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View Full Version : Wet Soil - Damaged Turf


Chris Wagner
10-07-2005, 12:01 PM
I have a few areas, particularly that have brick walls that face the North, which the soil constantly stays wet in the early spring and now in the fall. The turf grows well, but taking mowers over it can really make a mess. The rest of the turf say 15-20 feet off the wall in the same area dries out just fine.

I aerate regularly... just got finished a few weeks ago with one. Does anyone have a recommendations for some soil additions that might help the soil not be so wet? In the spring, I tried spreading a little sand / topsoil mix over the area. I'm not convinced that worked.

--Chris

PurpHaze
10-08-2005, 12:46 AM
I have a few areas, particularly that have brick walls that face the North, which the soil constantly stays wet in the early spring and now in the fall. The turf grows well, but taking mowers over it can really make a mess. The rest of the turf say 15-20 feet off the wall in the same area dries out just fine.

What kind of walls (building, retaining, divider, etc.) are you talking about and how high are they? If they're some type of retaining wall what is in the retained area?

Chris Wagner
10-08-2005, 01:47 AM
Brick wall of a building... about 2 floors tall... 20-25 feet or so. Other spot is around 15 feet... again, brick wall of a building.

grassyfras
10-08-2005, 02:58 AM
i Heard of a product that helped absorb water but not sure how well it worked. I think the only true fix would to be either regrade properly or add drainage or both. And no you cant just bury some pipe and throw rock in. Theres alot you need to know about soils and differnt layers. I would hire this out to an expert or just tell the people there SOL. But if you just want to sell them something add some organic matter.

PurpHaze
10-08-2005, 10:39 AM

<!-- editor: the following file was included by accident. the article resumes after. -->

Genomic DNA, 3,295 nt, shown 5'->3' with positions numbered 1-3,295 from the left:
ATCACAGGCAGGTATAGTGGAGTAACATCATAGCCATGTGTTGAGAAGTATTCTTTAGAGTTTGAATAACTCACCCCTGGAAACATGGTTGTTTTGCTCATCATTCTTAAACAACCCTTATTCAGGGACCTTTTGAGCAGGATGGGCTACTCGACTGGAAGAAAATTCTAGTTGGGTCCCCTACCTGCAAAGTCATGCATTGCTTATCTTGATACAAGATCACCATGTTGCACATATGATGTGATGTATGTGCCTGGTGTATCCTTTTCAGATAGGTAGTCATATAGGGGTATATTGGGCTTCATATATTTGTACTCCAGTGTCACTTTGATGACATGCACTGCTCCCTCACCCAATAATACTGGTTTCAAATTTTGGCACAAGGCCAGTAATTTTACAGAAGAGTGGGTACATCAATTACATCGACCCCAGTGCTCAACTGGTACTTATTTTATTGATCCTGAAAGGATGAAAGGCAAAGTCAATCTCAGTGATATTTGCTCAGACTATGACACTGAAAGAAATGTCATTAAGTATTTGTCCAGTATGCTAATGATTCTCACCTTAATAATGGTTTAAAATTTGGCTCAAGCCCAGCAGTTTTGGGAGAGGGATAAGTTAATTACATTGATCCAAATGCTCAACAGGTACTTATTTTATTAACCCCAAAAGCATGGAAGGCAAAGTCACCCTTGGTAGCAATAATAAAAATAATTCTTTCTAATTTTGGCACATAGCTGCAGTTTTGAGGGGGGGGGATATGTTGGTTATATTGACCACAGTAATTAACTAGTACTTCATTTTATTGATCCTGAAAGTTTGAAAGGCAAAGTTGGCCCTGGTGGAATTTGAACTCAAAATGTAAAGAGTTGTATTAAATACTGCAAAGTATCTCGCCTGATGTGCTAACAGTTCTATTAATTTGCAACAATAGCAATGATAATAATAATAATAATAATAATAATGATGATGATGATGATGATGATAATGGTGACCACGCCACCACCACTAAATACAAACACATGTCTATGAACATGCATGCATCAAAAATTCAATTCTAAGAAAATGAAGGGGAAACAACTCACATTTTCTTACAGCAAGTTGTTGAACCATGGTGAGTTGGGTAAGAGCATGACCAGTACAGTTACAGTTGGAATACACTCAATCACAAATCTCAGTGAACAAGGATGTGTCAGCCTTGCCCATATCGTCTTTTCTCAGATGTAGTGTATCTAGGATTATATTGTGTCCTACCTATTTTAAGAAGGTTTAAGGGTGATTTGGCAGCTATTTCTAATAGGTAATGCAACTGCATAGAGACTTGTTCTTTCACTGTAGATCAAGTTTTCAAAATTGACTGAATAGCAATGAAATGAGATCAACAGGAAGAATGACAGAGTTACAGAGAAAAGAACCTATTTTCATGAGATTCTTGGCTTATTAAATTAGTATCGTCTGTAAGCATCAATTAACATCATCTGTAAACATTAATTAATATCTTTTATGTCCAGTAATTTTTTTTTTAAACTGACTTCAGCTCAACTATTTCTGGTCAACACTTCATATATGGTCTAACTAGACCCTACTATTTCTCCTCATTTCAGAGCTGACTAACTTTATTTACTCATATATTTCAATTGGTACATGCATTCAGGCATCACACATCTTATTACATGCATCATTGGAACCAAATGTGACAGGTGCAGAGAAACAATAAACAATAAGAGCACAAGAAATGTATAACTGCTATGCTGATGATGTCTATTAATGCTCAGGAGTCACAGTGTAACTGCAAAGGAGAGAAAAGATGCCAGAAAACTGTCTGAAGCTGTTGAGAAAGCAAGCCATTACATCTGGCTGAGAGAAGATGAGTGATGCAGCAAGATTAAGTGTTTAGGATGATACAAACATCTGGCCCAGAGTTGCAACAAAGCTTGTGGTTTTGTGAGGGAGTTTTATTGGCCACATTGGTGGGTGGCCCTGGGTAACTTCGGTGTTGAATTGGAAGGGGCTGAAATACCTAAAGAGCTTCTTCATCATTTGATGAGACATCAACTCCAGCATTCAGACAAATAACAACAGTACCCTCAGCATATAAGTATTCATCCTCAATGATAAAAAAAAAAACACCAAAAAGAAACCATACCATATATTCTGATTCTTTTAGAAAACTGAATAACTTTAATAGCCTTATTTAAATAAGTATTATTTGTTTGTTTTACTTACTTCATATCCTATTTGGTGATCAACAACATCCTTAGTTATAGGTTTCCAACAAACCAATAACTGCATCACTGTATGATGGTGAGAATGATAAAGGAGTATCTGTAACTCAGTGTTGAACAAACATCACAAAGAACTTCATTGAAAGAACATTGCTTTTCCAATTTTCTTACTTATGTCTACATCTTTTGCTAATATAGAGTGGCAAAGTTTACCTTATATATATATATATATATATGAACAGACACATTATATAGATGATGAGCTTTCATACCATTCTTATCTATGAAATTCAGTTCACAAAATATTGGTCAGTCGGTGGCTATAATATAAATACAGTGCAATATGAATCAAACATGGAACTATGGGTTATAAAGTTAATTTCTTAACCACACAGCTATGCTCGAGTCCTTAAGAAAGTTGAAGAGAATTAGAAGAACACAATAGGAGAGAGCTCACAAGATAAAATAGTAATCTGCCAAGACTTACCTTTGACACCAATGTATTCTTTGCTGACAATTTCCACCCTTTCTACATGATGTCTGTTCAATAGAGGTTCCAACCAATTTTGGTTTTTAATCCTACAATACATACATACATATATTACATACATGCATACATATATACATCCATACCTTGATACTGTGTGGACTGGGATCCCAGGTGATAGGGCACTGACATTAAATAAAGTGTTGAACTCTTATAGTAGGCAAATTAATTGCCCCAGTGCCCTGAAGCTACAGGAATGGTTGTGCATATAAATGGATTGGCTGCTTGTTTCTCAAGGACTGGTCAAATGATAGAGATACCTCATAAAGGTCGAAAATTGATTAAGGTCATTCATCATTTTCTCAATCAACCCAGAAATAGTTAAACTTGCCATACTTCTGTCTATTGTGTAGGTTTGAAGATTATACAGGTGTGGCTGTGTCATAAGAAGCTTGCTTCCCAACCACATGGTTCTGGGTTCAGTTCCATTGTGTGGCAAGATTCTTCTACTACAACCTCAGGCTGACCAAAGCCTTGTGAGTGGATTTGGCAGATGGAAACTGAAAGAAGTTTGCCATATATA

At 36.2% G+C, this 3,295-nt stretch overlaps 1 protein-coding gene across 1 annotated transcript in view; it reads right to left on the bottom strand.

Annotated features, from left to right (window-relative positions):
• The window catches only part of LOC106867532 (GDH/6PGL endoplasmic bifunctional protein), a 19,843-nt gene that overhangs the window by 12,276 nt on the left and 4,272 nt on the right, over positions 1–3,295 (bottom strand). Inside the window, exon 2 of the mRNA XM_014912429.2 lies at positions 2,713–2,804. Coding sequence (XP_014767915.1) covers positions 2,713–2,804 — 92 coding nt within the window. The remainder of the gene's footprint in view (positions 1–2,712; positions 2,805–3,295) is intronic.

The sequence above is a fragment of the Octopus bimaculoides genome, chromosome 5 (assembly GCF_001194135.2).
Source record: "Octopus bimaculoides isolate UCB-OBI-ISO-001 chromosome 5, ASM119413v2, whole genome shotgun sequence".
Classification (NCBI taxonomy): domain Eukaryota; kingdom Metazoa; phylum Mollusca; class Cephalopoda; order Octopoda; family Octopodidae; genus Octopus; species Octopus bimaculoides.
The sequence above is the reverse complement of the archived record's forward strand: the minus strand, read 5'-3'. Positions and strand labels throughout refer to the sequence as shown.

Brick wall of a building... about 2 floors tall... 20-25 feet or so. Other spot is around 15 feet... again, brick wall of a building.

If the soil throughout the area is pretty much the same I'm now wondering if a micro-climate has been created by excessive shade from the buildings. If this area is getting too much shade water may not filter and evaporate like it should (general terms). During the summer months when it is hotter you don't seem to get this problem; it shows up when the temperature is on the milder side, spring and fall.

When I design irrigation systems I take into account things like this and group the sprinklers/nozzles accordingly. That way deep shade areas get enough water to sustain the turf and/or plant materials but don't get so much water that bogs start to appear.

How is this area watered? Hand sprinklers, irrigation - manual or automatic?

PurpHaze
10-08-2005, 10:41 AM
i Heard of a product that helped absorb water but not sure how well it worked. I think the only true fix would to be either regrade properly or add drainage or both. And no you cant just bury some pipe and throw rock in. Theres alot you need to know about soils and differnt layers. I would hire this out to an expert or just tell the people there SOL. But if you just want to sell them something add some organic matter.

Although most grades run away from buildings he could also be encountering a swale that is trapping the water in a localized area. Be nice to see some pictures. :D

ATL Lawn
10-17-2005, 02:21 AM
use a push mower on the 15'

Chris Wagner
10-17-2005, 02:55 AM
The wall faces north in both locations... I think that could also have an impact on soil drying out properly as the building provides even more shade than usual.

The area is irrigated... regular Hunter PGP rotary heads. Although they run from the wall to the middle of the area rather than just along the wall.

I'll post some pics tomorrow. Closeups? Distance? Ahhh, what the heck... I'll take a few.

PurpHaze
10-17-2005, 09:01 AM
Chris... congrats to your Sox.